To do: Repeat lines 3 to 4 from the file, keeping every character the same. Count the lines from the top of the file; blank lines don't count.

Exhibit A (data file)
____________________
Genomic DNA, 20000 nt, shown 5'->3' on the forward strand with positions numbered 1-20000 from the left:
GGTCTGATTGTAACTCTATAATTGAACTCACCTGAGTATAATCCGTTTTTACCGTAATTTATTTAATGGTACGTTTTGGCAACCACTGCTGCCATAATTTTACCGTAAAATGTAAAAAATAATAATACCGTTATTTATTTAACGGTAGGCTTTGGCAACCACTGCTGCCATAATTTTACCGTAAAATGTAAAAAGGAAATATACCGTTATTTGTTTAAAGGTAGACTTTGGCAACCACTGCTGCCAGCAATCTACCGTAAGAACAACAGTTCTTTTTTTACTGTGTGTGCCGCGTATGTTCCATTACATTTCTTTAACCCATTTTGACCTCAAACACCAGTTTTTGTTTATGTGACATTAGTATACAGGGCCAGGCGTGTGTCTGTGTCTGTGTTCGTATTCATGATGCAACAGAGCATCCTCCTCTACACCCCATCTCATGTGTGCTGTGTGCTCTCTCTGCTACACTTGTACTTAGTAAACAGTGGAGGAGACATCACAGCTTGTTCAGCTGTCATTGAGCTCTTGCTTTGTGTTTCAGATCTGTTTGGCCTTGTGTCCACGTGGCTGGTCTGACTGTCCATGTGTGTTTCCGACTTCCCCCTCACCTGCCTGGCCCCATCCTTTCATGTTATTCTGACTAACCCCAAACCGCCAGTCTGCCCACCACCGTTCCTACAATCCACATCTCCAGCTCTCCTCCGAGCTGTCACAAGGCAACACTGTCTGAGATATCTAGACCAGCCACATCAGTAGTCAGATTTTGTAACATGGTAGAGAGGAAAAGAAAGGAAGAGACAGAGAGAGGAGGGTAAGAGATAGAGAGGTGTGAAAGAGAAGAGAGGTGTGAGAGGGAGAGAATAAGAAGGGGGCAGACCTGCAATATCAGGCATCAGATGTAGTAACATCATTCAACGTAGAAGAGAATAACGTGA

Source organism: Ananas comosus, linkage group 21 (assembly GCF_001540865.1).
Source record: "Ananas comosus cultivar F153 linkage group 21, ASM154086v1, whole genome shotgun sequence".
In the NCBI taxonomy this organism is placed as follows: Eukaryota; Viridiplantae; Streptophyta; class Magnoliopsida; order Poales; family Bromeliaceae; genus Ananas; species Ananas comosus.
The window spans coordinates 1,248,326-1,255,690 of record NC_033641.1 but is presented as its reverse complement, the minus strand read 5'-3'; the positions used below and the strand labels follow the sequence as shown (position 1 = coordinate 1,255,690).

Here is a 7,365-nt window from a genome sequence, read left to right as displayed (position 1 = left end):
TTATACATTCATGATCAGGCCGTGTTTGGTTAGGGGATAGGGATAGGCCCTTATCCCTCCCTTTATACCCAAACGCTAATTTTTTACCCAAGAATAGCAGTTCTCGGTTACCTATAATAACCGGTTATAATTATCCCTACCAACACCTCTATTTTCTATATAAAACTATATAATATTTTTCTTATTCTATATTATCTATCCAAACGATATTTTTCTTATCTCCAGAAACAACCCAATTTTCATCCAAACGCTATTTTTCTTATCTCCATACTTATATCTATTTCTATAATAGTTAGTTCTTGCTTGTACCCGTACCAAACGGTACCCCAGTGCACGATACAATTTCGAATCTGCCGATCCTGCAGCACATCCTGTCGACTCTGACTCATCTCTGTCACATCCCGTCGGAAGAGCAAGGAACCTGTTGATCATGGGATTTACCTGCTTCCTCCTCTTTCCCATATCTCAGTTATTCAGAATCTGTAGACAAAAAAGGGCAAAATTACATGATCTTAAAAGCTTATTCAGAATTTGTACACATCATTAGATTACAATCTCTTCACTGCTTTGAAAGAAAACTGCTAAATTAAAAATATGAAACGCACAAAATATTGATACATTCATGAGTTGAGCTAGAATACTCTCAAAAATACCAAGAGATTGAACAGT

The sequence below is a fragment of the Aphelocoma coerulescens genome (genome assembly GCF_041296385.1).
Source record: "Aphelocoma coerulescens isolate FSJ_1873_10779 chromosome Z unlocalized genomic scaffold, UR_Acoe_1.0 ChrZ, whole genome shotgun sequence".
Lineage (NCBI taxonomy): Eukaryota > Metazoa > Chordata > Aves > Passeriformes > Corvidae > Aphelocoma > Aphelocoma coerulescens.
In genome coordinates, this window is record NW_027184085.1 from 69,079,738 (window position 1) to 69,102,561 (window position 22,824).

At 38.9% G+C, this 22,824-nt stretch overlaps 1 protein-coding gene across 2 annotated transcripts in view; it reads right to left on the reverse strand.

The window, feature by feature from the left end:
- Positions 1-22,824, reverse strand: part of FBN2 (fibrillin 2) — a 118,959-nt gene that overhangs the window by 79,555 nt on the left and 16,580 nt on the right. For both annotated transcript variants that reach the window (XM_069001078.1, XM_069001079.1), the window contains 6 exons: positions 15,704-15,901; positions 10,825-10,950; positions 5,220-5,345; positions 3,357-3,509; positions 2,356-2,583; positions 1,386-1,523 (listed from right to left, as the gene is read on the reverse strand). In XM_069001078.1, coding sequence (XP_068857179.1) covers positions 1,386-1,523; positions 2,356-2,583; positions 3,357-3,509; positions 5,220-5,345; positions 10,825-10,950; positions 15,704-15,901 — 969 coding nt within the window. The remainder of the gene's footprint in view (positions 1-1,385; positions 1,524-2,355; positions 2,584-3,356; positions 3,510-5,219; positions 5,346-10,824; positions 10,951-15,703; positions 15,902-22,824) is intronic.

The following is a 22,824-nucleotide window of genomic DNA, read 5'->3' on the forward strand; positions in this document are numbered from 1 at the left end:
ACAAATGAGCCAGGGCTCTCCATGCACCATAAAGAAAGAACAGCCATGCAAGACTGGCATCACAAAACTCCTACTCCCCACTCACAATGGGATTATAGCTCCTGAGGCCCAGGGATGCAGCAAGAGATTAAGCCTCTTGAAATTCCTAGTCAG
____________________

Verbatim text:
Source organism: Ananas comosus, linkage group 21 (assembly GCF_001540865.1).
Source record: "Ananas comosus cultivar F153 linkage group 21, ASM154086v1, whole genome shotgun sequence".